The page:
“It was my penance (no,—my delight) to watch at the door, under the pretense of precluding the possibility of their escape, (of which they knew there was no possibility); but, in reality, not only to inflict on me the indignity of being the convent jailer, but of teaching me that callosity of heart, and induration of nerve, and stubbornness of eye, and apathy of ear, that were best suited to my office. But they might have saved themselves the trouble,—I had them all before ever I entered the convent. Had I been the Superior of the community, I should have undertaken the office of watching the door. You will call this cruelty, I call it curiosity,—that curiosity that brings thousands to witness a tragedy, and makes the most delicate female feast on groans and agonies. I had an advantage over them,—the groan, the agony I feasted on, were real. I took my station at the door—that door which, like that of Dante’s hell, might have borne the inscription, “Here is no hope,”—with a face of mock penitence, and genuine—cordial delectation. I could hear every word that transpired. For the first hours they tried to comfort each other,—they suggested to each other hopes of liberation,—and as my shadow, crossing the threshold, darkened or restored the light, they said, “That is he;”—then, when this occurred repeatedly, without any effect, they said, “No,—no, it is not he,” and swallowed down the sick sob of despair, to hide it from each other. Towards night a monk came to take my place, and to offer me food. I would not have quitted my place for worlds; but I talked to the monk in his own language, and told him I would make a merit with God of my sacrifices, and was resolved to remain there all night, with the permission of the Superior. The monk was glad of having a substitute on such easy terms, and I was glad of the food he left me, for I was hungry now, but I reserved the appetite of my soul for richer luxuries. I heard them talking within. While I was eating, I actually lived on the famine that was devouring them, but of which they did not dare to say a word to each other. They debated, deliberated, and, as misery grows ingenious in its own defense, they at last assured each other that it was impossible the Superior had locked them in there to perish by hunger. At these words I could not help laughing. This laugh reached their ears, and they became silent in a moment. All that night, however, I heard their groans,—those groans of physical suffering, that laugh to scorn all the sentimental sighs that are exhaled from the hearts of the most intoxicated lovers that ever breathed. I heard them all that night. I had read French romances, and all their unimaginable nonsense. Madame Sevignè herself says she would have been tired of her daughter in a long tete-a-tete journey, but clap me two lovers into a dungeon, without food, light, or hope, and I will be damned (that I am already, by the bye) if they do not grow sick of each other within the first twelve hours. The second day hunger and darkness had their usual influence. They shrieked for liberation, and knocked loud and long at their dungeon door. They exclaimed they were ready to submit to any punishment; and the approach of the monks, which they would have dreaded so much the preceding night, they now solicited on their knees. What a jest, after all, are the most awful vicissitudes of human life!—they supplicated now for what they would have sacrificed their souls to avert four-and-twenty hours before. Then the agony of hunger increased, they shrunk from the door, and groveled apart from each other. Apart!—how I watched that. They were rapidly becoming objects of hostility to each other,—oh what a feast to me! They could not disguise from each other the revolting circumstances of their mutual sufferings. It is one thing for lovers to sit down to a feast magnificently spread, and another for lovers to couch in darkness and famine,—to exchange that appetite which cannot be supported without dainties and flattery, for that which would barter a descended Venus for a morsel of food. The second night they raved and groaned; and, amid their agonies, (I must do justice to women, whom I hate as well as men), the man often accused the female as the cause of all his sufferings, but the woman never,—never reproached him. Her groans might indeed have reproached him bitterly, but she never uttered a word that could have caused him pain. There was a change which I well could mark, however, in their physical feelings. The first day they clung together, and every movement I felt was like that of one person. The next the man alone struggled, and the woman moaned in helplessness. The third night,—how shall I tell it?—but you have bid me go on. All the horrible and loathsome excruciations of famine had been undergone; the disunion of every tie of the heart, of passion, of nature, had commenced. In the agonies of their famished sickness they loathed each other,—they could have cursed each other, if they had had breath to curse. It was on the fourth night that I heard the shriek of the wretched female,—her lover, in the agony of hunger, had fastened his teeth in her shoulder;—that bosom on which he had so often luxuriated, became a meal to him now.”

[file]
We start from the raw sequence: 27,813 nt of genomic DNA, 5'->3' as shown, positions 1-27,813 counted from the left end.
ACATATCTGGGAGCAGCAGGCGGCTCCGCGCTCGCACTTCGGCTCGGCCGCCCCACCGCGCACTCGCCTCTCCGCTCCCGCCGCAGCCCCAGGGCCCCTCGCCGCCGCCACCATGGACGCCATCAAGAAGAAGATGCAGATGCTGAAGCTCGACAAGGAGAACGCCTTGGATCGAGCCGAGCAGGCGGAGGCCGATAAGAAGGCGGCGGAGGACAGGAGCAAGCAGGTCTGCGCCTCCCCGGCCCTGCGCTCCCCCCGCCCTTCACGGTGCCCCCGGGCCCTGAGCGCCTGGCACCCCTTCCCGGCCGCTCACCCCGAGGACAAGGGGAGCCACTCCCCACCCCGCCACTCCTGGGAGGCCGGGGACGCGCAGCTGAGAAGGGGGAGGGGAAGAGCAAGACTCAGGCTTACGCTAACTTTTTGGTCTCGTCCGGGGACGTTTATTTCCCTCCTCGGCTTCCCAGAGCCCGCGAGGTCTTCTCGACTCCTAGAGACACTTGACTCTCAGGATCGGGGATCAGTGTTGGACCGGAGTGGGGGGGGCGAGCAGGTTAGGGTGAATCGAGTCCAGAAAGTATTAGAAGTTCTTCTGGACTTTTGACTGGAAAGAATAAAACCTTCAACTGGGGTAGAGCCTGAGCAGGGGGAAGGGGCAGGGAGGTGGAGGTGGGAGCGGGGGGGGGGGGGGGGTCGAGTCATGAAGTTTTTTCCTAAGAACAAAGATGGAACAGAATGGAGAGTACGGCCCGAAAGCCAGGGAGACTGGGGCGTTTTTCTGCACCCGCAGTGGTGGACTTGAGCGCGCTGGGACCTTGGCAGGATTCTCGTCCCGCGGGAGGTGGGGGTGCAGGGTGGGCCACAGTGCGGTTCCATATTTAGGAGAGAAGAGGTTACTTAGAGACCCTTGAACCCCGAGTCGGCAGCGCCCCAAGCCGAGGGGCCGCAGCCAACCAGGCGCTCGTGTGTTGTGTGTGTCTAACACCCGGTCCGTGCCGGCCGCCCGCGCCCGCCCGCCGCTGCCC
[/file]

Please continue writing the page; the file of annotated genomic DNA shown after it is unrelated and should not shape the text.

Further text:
“Monster! and you laugh?”